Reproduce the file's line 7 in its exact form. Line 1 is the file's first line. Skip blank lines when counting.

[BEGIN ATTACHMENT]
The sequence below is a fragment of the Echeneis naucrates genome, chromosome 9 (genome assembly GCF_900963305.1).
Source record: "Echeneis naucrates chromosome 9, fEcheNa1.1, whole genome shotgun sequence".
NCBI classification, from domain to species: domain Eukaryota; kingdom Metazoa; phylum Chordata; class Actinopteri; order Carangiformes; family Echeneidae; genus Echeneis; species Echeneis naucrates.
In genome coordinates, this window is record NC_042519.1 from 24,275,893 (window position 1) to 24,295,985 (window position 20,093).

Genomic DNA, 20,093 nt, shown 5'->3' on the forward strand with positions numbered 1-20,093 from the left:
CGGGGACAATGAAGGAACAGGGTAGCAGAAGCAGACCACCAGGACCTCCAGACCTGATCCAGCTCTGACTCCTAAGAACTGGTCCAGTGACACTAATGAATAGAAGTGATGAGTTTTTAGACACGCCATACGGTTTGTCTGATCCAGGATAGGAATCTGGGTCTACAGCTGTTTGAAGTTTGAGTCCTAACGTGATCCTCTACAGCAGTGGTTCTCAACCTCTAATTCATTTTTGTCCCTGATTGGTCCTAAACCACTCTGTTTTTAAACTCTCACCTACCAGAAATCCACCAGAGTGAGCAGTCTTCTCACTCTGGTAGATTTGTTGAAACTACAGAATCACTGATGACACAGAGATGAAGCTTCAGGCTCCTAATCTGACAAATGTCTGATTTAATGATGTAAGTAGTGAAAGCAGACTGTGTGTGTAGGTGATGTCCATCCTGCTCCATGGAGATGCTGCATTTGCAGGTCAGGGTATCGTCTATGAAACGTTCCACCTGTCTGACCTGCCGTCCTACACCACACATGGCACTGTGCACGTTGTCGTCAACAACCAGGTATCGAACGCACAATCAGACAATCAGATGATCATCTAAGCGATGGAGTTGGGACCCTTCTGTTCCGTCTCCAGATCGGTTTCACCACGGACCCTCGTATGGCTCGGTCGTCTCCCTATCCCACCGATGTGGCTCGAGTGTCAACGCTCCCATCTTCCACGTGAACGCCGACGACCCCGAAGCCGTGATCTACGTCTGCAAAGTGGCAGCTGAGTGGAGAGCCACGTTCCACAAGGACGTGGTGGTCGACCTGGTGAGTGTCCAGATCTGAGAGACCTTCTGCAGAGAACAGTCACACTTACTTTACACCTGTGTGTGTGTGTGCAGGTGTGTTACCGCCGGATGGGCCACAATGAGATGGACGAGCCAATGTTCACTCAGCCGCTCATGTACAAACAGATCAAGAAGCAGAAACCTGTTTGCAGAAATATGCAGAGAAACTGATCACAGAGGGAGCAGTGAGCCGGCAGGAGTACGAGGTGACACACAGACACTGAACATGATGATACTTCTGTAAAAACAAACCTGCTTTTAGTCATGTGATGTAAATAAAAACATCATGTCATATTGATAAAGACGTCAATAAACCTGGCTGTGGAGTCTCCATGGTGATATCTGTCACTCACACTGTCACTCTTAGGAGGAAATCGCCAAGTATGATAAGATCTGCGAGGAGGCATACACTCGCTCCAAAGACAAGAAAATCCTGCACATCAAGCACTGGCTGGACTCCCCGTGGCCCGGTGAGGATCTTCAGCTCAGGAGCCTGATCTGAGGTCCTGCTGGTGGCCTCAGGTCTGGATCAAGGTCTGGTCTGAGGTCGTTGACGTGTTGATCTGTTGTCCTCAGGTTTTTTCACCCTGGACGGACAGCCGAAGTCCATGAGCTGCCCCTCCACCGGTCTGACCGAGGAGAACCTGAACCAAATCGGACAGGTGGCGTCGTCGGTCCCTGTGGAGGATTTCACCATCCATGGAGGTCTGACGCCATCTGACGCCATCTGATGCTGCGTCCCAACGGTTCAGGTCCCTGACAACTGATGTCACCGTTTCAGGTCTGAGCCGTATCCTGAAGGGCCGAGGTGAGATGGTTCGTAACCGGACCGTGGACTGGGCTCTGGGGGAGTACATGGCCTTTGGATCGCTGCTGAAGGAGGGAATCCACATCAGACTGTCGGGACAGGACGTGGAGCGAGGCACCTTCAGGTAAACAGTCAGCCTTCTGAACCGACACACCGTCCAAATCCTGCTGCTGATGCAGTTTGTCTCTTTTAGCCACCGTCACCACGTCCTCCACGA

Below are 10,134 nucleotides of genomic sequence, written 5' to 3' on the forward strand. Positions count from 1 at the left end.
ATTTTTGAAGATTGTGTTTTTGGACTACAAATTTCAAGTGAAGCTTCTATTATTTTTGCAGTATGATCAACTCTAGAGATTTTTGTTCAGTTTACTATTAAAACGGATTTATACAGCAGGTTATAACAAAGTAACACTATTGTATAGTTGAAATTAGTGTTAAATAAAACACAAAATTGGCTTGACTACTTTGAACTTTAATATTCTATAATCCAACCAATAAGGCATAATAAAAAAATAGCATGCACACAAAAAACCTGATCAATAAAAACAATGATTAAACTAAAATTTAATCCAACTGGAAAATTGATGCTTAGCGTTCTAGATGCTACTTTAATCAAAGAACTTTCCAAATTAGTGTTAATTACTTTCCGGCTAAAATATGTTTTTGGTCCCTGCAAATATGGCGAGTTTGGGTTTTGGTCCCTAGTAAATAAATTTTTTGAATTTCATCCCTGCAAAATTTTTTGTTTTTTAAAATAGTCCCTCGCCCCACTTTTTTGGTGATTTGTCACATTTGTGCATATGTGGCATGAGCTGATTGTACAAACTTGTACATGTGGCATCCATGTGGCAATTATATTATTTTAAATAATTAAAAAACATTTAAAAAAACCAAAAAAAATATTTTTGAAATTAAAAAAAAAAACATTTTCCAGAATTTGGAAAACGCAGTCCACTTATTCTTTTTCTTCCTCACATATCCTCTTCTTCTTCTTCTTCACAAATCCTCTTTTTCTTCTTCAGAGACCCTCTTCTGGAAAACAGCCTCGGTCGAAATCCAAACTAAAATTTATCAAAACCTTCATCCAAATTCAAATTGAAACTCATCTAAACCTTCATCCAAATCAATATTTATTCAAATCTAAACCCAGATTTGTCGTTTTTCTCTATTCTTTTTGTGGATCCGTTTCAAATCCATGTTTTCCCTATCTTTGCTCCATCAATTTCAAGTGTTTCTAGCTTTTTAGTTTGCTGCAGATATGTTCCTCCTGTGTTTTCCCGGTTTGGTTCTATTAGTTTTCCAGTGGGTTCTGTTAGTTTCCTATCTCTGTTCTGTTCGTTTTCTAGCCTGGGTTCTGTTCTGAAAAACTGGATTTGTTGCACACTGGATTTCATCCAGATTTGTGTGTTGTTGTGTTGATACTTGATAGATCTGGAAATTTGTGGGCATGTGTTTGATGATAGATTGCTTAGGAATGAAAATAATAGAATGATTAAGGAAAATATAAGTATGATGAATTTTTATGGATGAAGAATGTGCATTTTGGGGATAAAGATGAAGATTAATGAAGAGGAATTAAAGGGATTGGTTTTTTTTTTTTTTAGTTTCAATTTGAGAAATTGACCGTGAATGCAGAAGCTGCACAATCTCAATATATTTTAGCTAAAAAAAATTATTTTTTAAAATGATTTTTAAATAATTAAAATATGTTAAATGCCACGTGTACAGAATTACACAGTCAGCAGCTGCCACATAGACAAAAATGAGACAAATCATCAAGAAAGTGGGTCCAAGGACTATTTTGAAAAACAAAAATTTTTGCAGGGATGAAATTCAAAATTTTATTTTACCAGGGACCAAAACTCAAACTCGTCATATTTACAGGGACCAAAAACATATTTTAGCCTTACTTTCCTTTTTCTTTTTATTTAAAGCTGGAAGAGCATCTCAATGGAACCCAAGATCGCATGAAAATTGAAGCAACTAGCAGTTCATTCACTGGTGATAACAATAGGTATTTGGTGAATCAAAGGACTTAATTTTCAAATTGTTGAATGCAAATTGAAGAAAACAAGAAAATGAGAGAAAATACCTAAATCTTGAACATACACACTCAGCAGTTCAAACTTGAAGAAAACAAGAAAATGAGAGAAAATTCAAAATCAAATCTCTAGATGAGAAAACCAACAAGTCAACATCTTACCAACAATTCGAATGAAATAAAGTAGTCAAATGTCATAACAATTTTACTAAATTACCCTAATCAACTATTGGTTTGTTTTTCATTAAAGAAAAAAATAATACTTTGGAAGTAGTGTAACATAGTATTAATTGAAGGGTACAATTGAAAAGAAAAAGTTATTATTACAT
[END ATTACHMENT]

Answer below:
Below are 10,134 nucleotides of genomic sequence, written 5' to 3' on the forward strand. Positions count from 1 at the left end.